This is the only picture I took while trying to get a night shot of the atrium, and I lucked into capturing two people getting into the elevator.
Wednesday at lunch, the restaurant hostess said, “Elton John, party of four.”
I looked around, but did not see Sir Elton.
A few minutes later, she said, “Tim Allen, party of two.”
She was calling for me and my lunchmate, of course. You knew that Tim grew up in a Detroit suburb, right?
No, I wasn’t with Tim Allen. Mr. E and I were at a place called Red Robin, where instead of asking your real name for the waiting list, they hand you a card with a celebrity’s name on it. Seems like a good way to do it.
I had the best chicken sandwich ever made, after eating onion rings that were in the top three. It’s called the Ragin’ Cajun Chicken Burger. Mr. E had the pot roast burger.
Speaking of food, Shannon has been feeding me little nuggets of Benglish as I while away the hours in Michigan.
I was thinking that I’m as far north as I’ve ever been, but our 10th anniversary drive to Wyoming beats it. The scenery certainly was better and, all respect to Mr. E., so was the company. Don’t visit that link unless you want a detailed description of that trip. Many pics, too, of course.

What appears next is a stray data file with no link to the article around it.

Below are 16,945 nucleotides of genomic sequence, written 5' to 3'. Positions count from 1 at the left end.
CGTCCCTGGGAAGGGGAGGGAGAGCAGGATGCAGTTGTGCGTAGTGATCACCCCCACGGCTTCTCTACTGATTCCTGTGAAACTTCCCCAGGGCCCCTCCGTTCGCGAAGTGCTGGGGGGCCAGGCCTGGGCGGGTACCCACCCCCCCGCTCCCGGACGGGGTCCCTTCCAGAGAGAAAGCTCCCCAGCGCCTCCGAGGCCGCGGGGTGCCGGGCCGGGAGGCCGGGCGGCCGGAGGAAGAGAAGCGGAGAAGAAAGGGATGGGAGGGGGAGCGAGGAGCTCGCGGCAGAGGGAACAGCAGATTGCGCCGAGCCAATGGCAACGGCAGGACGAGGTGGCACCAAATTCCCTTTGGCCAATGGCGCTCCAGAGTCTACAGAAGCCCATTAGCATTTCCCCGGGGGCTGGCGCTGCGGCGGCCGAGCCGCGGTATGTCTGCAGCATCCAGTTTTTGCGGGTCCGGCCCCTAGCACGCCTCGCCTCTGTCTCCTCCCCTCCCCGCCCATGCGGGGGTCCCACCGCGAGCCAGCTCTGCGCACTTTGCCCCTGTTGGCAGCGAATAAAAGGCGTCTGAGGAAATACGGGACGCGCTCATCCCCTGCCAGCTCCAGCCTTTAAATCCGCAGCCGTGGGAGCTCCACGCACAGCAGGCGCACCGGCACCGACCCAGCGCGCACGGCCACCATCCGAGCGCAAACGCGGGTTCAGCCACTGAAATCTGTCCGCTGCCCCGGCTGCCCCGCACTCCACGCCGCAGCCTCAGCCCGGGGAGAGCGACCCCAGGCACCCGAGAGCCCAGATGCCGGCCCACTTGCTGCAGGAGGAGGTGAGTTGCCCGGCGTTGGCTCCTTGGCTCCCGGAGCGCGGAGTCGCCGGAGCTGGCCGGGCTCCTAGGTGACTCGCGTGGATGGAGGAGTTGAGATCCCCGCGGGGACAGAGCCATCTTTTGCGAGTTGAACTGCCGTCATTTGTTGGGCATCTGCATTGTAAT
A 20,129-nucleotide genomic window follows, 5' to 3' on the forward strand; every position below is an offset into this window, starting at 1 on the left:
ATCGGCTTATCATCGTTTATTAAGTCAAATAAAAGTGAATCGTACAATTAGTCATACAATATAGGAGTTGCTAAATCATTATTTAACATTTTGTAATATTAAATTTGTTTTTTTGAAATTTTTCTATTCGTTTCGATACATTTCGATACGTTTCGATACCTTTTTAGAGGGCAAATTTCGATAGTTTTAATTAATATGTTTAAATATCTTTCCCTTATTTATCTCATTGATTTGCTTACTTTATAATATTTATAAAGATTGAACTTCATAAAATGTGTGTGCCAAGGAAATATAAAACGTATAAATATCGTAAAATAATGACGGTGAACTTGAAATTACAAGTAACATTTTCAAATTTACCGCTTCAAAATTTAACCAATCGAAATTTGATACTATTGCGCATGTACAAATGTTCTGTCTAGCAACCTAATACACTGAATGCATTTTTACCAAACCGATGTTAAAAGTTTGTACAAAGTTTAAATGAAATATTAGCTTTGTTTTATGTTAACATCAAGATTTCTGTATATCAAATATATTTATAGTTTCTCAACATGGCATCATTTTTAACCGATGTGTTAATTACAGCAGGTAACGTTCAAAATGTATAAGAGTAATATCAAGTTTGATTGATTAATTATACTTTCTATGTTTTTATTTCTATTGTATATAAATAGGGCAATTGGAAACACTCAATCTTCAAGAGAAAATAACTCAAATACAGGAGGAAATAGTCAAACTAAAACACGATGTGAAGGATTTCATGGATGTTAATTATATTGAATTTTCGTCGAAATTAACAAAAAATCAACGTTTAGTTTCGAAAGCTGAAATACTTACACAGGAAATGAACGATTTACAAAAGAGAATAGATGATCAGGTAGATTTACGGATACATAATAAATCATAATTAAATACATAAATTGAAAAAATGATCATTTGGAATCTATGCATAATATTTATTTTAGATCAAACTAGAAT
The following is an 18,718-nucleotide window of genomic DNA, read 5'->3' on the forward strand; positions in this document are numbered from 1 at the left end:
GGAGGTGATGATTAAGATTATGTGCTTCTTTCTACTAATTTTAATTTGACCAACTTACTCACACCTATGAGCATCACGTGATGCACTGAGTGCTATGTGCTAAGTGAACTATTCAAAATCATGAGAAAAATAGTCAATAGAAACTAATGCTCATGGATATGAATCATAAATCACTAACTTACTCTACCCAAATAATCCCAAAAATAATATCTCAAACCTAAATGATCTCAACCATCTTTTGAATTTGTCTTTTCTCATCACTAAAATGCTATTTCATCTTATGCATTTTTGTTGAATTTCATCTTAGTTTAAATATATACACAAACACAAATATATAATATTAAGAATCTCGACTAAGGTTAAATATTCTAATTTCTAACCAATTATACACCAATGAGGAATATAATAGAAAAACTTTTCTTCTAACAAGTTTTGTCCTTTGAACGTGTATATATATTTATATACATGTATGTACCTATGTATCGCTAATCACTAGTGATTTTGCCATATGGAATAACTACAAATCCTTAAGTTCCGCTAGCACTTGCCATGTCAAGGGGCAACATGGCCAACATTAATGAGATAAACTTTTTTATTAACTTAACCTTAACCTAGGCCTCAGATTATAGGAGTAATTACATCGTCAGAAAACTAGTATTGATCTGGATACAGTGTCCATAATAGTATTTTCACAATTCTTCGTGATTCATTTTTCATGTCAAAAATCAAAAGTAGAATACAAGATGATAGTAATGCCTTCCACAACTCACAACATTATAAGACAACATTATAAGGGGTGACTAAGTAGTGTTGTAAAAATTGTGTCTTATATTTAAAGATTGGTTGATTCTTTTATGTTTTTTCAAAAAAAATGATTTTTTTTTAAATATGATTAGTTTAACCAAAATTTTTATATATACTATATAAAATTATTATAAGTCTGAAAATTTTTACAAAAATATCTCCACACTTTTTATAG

But back to Ben.
He narrates his life as if he’s doing a voice-over for his own A&E Biography special. On the phone with me today, he told me exactly what he and his mommy had in the shopping cart. There were no dramatic pauses. “We have some cereal and some applesauce and some bananas and some chips.”
Last weekend, when he was on the phone with Shannon one day, he walked around the living room telling her about everything he was touching. “This is my plant, and this is my candles.” He paused, presumably to listen to his mommy. “This is mommy’s and daddy’s and my candles.” That conversation, the longest he’s had on the phone, lasted almost 10 minutes.
The following is second-hand, but I trust my source (because she’s my wife).
Today at the store, after I talked to Ben on the phone, he spoke to every person he passed on the way to the checkout aisles, but they acted as if he didn’t exist. Surely people who have kids of their own couldn’t do that. I always respond to kids who talk to me.
At the checkout, Ben said, “Man. Maaayun,” to a man standing one spot ahead in line. Again, he said, “Man.” The guy didn’t say a word.
Still, the kid persevered.
In the parking lot, he spoke to an elderly fellow, who grunted out a half-assed “Hi.”
Ben saw his opening. Like many human males before him, he was proud to introduce the woman of his life. “Hi. This is my friend — Mommy.”
Tonight, Mr. E and I went to Royal Oaks, another Detroit suburb. On the downtown sidewalks, we had to squeeze our way between locals enjoying the amazing weather. It was about 75 degrees.
After walking up one side of the street and down the other, we decided on an Italian place called Amante. There, I had the best chicken dish I’ve ever eaten. I’m seeing a trend here.
Michigan — we do chicken right.
I had to chase it down with some gelato, so we walked to a place just down the street. Of the more than 50 flavors, I settled on English Toffee. Yum-yum good.
Not one of the 15 people waiting to get their dessert was fat. How do these people do it? They must know the meaning of the word, “exercise.”